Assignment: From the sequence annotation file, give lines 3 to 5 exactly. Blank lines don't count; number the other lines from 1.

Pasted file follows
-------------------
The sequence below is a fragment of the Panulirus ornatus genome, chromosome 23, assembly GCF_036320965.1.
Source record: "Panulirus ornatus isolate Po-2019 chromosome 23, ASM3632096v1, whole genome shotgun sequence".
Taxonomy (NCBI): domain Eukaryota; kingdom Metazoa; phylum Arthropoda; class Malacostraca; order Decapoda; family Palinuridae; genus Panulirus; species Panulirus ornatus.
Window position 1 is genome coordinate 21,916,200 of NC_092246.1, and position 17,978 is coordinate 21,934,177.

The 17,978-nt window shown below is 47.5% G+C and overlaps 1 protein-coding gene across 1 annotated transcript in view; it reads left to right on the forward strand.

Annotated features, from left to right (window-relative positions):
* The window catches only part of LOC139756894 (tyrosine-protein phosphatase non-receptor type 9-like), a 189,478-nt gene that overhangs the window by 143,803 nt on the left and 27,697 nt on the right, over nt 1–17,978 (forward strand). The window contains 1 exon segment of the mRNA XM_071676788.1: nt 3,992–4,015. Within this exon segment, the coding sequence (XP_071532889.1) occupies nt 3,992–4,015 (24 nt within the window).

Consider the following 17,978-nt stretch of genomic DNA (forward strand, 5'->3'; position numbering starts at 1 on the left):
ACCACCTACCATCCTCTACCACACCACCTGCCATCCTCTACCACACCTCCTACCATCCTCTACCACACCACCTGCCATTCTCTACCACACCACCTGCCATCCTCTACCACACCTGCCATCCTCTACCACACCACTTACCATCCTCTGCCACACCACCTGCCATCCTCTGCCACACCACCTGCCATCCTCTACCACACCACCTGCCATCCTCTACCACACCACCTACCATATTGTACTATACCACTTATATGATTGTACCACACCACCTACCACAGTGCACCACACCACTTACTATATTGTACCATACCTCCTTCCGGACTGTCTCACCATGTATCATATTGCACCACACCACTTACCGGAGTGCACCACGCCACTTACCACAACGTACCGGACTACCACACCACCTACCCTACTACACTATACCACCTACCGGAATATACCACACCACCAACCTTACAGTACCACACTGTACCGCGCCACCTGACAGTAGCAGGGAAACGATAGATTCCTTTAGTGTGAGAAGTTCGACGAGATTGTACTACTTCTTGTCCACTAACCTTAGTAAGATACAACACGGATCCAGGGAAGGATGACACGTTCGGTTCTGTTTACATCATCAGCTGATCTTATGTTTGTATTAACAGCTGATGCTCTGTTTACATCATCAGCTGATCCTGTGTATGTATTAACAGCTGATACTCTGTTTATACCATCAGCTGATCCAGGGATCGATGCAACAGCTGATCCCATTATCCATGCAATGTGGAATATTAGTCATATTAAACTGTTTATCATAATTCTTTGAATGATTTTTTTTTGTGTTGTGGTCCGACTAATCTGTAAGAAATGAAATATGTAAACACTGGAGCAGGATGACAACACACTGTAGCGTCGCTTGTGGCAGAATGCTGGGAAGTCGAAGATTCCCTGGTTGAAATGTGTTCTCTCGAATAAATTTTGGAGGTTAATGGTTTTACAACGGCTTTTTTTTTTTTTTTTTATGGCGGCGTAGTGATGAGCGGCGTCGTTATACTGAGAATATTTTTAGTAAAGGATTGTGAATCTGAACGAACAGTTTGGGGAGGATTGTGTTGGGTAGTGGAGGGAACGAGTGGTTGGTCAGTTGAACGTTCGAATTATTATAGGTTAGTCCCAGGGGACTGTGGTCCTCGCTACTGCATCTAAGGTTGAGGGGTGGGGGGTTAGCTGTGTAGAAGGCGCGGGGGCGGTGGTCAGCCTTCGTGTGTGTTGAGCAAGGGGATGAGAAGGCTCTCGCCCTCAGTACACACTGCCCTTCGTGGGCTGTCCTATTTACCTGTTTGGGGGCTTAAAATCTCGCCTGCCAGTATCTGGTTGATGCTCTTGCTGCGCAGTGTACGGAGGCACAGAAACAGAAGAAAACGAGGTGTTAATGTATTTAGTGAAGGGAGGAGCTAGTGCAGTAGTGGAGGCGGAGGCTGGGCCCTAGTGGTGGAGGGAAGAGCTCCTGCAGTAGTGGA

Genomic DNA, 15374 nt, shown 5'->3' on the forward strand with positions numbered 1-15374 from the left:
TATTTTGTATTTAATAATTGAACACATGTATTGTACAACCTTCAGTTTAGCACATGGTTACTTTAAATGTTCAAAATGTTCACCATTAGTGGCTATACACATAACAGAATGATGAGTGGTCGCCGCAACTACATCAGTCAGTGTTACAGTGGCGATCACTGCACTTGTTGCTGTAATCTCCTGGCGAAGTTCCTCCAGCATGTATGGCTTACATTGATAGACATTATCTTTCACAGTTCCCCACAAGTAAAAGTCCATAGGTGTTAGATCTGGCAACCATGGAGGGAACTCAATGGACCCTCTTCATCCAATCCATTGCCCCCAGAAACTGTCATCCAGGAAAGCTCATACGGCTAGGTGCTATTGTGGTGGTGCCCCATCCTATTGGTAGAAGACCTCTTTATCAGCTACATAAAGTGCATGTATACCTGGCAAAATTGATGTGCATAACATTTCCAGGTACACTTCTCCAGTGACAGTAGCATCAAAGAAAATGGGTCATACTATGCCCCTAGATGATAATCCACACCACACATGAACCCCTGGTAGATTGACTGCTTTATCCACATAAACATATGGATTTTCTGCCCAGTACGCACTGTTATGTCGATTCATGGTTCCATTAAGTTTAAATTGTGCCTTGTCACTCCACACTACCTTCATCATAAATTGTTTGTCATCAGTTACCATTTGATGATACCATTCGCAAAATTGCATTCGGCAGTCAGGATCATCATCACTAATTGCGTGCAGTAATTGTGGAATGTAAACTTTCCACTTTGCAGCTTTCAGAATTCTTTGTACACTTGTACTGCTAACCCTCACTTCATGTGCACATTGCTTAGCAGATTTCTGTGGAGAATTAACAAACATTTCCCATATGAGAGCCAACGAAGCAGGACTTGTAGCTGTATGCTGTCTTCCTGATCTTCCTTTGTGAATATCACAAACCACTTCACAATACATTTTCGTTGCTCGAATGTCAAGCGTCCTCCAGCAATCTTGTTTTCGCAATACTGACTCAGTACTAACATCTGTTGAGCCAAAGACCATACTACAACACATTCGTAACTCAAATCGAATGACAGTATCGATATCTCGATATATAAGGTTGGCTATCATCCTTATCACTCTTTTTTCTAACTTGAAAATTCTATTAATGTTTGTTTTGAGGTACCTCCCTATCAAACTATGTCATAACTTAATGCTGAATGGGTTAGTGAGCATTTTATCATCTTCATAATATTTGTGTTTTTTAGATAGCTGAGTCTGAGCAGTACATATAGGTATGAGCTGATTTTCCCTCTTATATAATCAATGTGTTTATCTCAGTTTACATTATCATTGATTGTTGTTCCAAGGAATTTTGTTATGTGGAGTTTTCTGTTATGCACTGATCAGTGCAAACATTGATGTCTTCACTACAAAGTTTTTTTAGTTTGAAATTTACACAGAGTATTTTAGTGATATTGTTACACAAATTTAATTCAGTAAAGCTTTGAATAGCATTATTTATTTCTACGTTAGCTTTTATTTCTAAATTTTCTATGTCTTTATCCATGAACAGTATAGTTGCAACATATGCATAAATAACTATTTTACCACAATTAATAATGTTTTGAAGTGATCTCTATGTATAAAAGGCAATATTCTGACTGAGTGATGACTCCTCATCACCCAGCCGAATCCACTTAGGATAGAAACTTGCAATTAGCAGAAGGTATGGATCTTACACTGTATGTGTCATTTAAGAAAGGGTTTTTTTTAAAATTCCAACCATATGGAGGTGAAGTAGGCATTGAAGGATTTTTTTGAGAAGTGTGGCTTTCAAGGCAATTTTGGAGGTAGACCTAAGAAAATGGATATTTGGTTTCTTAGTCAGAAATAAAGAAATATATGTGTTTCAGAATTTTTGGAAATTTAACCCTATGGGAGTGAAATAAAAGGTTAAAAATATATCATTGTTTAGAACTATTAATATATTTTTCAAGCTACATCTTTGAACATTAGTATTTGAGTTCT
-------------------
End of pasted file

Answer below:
Taxonomy (NCBI): domain Eukaryota; kingdom Metazoa; phylum Arthropoda; class Malacostraca; order Decapoda; family Palinuridae; genus Panulirus; species Panulirus ornatus.
Window position 1 is genome coordinate 21,916,200 of NC_092246.1, and position 17,978 is coordinate 21,934,177.

The 17,978-nt window shown below is 47.5% G+C and overlaps 1 protein-coding gene across 1 annotated transcript in view; it reads left to right on the forward strand.